basis of all churches, creeds, and forms, the rights of man, and all
the distinctive principles of American society are derived. This is
the light, warmth, and atmosphere in which our republic lives and
moves. As far as men can overcome the obstacles to the applica-
tion of any great idea, they have applied this in every department
of state and national life. But the Catholic priesthood has always
resisted this American idea. It says there is but one religion, the
Catholic, and every other form is false, and exposes men to damna-
tion. It ridicules the pretensions of nine-tenths of the American
people to be religious at all, and denounces the recognition and pro-
tection of all denominations as religious bodies by the State. Of
course, to such a view, our common schools are sectarian and
atheistic at the same time, and will be so until they submit to the
infallible dictation of an obscure Italian prince who claims to be the
representative of Almighty God. Now, Americans are generous.
If this poor prince has a hard run upon his treasury, we in Cincin-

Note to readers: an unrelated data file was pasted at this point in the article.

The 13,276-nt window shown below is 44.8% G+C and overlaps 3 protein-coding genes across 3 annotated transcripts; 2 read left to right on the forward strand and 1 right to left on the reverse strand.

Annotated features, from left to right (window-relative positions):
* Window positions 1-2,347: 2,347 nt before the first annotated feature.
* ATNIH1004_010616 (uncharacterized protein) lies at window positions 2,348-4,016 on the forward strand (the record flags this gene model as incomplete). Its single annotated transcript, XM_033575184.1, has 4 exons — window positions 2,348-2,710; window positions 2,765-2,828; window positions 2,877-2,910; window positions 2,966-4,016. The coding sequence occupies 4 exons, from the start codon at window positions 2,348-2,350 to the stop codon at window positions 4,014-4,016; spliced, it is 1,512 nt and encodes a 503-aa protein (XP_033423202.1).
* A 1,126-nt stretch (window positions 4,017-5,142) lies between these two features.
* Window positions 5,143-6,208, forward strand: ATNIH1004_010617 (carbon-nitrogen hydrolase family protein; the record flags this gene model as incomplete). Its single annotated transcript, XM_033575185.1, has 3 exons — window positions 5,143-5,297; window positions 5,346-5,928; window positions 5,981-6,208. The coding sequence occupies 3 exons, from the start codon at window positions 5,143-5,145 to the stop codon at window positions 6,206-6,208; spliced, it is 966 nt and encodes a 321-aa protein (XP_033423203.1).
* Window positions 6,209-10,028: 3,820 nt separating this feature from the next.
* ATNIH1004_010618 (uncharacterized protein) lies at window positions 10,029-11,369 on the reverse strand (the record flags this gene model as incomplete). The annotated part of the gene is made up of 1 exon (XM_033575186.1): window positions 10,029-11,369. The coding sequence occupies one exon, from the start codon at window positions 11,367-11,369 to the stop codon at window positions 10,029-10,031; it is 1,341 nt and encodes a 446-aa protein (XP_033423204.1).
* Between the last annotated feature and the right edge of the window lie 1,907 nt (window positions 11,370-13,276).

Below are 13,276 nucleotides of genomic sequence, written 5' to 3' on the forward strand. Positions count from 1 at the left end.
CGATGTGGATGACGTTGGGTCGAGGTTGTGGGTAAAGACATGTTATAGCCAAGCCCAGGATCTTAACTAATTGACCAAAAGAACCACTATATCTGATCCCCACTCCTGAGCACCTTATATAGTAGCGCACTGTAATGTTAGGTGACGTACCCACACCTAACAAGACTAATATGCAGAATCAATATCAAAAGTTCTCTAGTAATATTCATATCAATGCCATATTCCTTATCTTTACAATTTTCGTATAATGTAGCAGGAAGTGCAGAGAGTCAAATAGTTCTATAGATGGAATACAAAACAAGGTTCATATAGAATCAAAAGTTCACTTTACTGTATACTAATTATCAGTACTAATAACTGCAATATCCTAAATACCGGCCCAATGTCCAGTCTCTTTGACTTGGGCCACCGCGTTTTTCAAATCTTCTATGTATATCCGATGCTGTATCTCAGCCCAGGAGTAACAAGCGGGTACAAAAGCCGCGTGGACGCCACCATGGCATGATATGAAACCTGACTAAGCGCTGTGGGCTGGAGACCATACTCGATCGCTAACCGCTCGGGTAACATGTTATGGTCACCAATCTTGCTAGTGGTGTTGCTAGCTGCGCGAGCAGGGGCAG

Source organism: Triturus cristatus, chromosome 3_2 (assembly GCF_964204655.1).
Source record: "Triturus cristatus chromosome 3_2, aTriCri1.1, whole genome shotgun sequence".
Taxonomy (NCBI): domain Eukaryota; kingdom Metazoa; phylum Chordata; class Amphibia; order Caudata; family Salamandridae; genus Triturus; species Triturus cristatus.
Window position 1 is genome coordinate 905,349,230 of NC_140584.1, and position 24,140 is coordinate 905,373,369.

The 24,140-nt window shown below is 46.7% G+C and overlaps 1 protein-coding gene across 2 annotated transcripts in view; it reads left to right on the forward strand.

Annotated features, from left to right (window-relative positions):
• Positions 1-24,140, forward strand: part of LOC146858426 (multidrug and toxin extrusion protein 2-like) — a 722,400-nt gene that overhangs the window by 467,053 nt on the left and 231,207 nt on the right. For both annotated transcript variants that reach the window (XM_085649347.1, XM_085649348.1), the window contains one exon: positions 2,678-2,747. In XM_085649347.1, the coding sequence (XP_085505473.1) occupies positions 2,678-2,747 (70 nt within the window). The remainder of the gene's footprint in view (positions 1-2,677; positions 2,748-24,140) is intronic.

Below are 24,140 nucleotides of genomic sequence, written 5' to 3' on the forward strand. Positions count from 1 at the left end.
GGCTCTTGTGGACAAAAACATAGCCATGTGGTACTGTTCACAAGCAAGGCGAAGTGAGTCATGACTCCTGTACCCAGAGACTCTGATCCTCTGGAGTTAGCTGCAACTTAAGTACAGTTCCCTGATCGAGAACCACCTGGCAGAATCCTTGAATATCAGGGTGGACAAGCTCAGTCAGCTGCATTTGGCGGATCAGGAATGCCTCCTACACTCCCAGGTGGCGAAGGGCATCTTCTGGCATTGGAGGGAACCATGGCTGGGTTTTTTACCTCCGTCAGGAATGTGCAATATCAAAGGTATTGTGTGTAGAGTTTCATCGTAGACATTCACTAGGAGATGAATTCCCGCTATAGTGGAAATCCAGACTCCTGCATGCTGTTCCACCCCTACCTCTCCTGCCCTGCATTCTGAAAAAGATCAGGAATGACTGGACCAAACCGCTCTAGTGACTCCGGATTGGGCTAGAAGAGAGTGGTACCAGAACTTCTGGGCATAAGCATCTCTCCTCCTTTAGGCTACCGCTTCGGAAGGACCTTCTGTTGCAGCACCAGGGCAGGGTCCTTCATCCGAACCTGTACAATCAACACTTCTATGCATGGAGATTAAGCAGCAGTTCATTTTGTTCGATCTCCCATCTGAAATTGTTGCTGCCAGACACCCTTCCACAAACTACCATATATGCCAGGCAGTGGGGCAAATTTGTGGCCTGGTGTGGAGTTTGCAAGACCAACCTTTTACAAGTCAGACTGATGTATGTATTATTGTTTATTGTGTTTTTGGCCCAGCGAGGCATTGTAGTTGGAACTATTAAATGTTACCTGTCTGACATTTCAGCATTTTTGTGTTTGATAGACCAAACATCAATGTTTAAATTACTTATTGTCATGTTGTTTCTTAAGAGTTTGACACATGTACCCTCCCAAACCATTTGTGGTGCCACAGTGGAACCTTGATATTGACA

nati are willing to pass round the hat and send him $200,000 as a
donation, though we don't believe in supporting a government by a
subscription paper. But when this amiable old gentleman turns
upon us, and claims infallible authority to control the education of
American children, and demands the destruction of our common
school, we respectfully decline.

A portion of the Protestant clergy have always fallen into the
same error, insisting that their own sectarianism is the whole of
religion. But, while the priesthood is all-powerful in the Catholic,
the people is supreme in the Protestant church. While the
Catholic priesthood in America has followed the law of every aris-
tocracy,-and now ultimates itself in Romish infallibility, the Protest-
ant people have perpetually tended toward liberty, and forced their
clergy to follow them. Thus, every year, the grand ideal of our
fathers, of public religion divorced from sectarianism, has been
more nearly approached. There never was so little sectarianism in
public American affairs as to-day, and there will be less and less
with every coming year, unless some great excitement, provoked by
Catholic or Atheistic intolerance, forces a reaction in the public
mind. The American people do not expect to please the Catholic



Coinnhon Schools. 27



priesthood in this matter, but they do intend to guard all the rights
of Catholic, Hebrew, or Radical citizens as sacredly as the infirm-
ity of human affairs will permit. The new leaders of Catholic
religious reform in this country will learn in time that nothing is to
be hoped from Rome, but everything is to be hoped from Wash-
ington. Instead of chopping theological and political dialectics